Zoonotic Diseases in Reptiles
Zoonotic diseases are diseases that can be passed from animals to humans. Reptiles carry a number of infectious diseases that can cause serious illness in people who handle or care for them.
Although the idea of catching a zoonotic disease is frightening, the risk is relatively small if pet owners take basic hygiene precautions.
According to the Oregon Veterinary Medical Association, approximately 70,000 people every year develop a disease called salmonellosis from handling reptiles. The website explains that the symptoms of salmonellosis are stomach pains, fever, and diarrhoea. The symptoms usually clear up in a few days without the need for treatment, but sometimes the symptoms are severe enough to require medical intervention. To prevent this disease, keep the reptile in an enclosure. Wash hands thoroughly after handling the animal or after cleaning its cage or food bowls. In addition, do not wash pet enclosures, food or water dishes in the kitchen. Finally, the website advises monitoring children around reptiles. Small children should not kiss reptiles or place them close to their mouths.
Pentastomid worms are found in many different species of turtles, lizards and snakes, according to the Exotic Pet Vet website. The worms live in their lungs and nasal passages. Reptiles cough up the eggs and then swallow them, where they are passed out of the body in the stool. A reptile can spread millions of eggs around its enclosure this way. A pet owner who washes the enclosure in the kitchen sink runs a serious risk of contaminating dishes or food and accidentally swallowing some of these microscopic eggs. The eggs hatch in the body and become larvae. The web site explains that the larvae penetrate through human intestines and travel through the bloodstream, finding new homes in the liver, lungs or lymph nodes of their new host. The worms do not respond to medication and must be surgically removed. Prevent pentastomid worm infections by washing hands thoroughly after handling the pet or cleaning its cage. Most importantly, keep the pet's cage or aquarium out of the kitchen.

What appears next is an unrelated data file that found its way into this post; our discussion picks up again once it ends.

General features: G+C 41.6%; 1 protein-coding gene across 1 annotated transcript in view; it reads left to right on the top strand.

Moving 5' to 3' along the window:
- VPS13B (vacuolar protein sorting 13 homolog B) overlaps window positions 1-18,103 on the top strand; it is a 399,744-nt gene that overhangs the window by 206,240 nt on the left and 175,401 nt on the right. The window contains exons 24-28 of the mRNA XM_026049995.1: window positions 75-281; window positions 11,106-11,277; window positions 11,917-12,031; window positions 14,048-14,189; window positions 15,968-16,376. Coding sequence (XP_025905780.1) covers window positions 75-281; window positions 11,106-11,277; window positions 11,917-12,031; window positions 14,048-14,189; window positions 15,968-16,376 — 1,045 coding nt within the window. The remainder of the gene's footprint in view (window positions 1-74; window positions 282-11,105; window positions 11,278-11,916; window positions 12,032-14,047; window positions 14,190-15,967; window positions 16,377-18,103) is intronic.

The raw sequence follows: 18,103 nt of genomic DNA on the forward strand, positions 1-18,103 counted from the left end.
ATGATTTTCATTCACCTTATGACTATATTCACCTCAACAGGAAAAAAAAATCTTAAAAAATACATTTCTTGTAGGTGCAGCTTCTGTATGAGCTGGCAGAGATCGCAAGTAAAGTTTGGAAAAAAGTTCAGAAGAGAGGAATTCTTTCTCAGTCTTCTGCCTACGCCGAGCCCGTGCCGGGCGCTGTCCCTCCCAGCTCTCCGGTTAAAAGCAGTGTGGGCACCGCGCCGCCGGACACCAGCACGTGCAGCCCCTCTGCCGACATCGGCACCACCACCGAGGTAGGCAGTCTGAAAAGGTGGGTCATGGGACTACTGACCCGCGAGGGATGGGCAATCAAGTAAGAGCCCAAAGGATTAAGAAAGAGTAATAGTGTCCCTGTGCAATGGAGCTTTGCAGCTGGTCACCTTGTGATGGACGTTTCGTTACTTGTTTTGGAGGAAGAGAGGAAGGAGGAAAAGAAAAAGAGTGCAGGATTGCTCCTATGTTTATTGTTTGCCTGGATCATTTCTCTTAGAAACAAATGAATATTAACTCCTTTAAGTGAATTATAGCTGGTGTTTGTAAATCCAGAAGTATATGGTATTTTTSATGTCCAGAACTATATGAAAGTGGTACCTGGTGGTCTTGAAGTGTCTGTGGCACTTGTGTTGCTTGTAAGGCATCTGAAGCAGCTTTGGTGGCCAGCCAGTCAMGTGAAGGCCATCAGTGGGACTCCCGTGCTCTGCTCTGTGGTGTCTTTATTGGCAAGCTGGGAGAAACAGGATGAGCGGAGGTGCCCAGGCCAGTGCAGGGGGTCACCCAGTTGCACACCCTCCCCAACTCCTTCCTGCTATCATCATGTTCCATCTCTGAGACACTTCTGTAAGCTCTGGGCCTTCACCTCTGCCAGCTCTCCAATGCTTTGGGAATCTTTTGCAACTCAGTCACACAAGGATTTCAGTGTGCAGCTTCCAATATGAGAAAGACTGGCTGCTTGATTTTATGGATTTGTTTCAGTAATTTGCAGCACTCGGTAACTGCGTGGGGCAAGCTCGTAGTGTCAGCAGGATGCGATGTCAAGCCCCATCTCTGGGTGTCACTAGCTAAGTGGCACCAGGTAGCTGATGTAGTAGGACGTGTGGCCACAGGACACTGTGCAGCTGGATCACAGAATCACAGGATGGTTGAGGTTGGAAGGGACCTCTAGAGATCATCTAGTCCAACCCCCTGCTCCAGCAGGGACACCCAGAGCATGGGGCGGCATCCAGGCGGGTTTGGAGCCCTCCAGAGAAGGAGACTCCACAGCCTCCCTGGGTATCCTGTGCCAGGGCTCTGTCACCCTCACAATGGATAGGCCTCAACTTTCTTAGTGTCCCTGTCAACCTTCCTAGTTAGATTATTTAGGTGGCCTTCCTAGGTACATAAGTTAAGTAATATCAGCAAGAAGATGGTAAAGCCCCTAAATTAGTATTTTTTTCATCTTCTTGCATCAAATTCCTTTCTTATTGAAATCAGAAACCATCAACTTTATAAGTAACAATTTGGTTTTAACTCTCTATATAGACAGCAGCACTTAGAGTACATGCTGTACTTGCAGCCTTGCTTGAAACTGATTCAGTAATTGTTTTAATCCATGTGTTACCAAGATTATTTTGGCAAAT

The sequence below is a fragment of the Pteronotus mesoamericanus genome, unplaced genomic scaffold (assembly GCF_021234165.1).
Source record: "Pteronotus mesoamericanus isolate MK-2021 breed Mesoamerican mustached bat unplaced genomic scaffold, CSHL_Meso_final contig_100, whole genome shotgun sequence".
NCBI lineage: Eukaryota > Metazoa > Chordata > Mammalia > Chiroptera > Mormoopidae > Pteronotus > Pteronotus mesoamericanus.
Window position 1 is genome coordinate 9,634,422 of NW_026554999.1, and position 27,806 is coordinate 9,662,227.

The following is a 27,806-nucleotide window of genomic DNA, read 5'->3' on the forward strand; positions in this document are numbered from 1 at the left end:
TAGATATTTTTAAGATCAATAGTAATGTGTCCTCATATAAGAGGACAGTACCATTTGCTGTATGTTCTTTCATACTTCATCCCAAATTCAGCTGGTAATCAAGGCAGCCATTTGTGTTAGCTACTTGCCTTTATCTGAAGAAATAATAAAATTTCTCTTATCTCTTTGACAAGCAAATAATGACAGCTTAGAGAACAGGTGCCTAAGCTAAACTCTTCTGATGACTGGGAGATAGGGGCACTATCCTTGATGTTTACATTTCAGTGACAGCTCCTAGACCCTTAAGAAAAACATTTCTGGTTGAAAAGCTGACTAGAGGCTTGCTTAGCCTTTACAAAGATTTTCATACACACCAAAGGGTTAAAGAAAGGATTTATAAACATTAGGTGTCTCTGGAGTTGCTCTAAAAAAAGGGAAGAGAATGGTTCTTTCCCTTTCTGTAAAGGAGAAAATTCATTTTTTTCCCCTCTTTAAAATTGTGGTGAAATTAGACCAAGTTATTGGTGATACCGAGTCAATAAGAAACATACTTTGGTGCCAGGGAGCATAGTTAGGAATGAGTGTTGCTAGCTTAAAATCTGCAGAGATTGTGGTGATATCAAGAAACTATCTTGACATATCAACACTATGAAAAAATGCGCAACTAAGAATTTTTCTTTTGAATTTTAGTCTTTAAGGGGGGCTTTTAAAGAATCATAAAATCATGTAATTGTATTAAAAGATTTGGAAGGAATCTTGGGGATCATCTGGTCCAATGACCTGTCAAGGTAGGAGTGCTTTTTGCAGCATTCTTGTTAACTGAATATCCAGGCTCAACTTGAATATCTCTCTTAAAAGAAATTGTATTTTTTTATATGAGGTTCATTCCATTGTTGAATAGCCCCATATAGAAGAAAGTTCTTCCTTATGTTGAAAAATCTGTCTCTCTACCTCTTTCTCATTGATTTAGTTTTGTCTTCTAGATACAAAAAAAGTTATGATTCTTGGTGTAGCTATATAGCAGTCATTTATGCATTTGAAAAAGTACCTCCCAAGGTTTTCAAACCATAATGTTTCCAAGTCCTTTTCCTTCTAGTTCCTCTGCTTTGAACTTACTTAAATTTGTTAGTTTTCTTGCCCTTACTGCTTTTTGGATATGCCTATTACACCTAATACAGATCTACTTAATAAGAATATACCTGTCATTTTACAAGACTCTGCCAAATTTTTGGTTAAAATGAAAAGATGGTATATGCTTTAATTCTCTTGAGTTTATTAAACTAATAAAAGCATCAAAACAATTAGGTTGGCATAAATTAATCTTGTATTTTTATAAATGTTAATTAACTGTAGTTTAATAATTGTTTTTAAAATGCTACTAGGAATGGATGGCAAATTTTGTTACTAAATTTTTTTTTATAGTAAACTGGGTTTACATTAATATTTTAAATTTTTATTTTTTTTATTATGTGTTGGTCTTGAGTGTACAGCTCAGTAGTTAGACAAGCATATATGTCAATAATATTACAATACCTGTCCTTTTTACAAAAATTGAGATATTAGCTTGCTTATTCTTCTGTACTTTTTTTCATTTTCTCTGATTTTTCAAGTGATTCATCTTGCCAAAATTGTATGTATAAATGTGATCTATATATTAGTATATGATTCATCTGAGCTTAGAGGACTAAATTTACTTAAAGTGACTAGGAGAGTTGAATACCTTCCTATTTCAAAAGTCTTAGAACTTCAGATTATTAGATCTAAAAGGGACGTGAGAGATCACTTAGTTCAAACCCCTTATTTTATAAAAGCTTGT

The campylobacter bacteria lives in the faeces of infected reptiles. It can also be found in foods that became contaminated during processing or cooking. According to the Seattle and King Country Public Health website, this disease can be passed by handling sick or infected animals or by coming in contact with their stool. Some of the symptoms of campylobacter include diarrhoea and vomiting, stomach pains, fever and sometimes convulsions. The symptoms usually clear up in about 10 days without treatment. Antibiotics are prescribed for severe cases. The disease is prevented by washing hands thoroughly after handling reptiles or cleaning their enclosures.